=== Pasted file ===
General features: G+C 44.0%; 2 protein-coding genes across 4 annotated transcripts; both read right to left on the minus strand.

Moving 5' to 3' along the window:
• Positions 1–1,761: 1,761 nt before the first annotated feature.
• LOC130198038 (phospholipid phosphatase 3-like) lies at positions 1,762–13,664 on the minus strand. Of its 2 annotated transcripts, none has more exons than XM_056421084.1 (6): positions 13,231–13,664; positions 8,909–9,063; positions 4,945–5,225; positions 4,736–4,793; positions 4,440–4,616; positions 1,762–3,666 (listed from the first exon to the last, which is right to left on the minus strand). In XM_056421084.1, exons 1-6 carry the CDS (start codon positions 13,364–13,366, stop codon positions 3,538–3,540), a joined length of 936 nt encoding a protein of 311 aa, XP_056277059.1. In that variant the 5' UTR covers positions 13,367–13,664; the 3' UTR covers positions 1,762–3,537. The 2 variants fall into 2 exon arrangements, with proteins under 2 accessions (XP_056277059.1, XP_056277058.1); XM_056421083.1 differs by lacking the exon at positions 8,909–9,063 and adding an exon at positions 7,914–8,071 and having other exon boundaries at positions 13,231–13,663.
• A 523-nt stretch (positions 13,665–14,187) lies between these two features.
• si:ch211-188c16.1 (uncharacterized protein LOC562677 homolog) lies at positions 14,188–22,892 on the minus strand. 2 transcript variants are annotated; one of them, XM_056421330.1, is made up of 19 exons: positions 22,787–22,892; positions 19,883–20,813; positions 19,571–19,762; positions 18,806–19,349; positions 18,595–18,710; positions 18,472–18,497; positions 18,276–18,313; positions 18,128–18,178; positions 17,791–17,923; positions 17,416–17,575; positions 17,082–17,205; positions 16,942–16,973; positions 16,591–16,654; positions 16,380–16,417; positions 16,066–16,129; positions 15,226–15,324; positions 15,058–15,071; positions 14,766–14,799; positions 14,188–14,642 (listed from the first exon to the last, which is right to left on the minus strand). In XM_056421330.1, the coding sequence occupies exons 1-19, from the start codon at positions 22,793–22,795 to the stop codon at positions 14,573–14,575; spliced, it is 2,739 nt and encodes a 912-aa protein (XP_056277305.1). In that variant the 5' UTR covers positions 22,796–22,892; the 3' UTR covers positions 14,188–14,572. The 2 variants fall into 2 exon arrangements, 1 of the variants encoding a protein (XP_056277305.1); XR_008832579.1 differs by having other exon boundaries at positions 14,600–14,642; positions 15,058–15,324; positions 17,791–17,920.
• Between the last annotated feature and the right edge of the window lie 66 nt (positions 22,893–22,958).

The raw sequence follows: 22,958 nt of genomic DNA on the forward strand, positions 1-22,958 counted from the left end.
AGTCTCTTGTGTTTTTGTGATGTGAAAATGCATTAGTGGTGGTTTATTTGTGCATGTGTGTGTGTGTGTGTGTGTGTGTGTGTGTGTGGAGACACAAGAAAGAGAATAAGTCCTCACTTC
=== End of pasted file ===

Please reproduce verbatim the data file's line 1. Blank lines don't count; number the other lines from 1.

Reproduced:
General features: G+C 44.0%; 2 protein-coding genes across 4 annotated transcripts; both read right to left on the minus strand.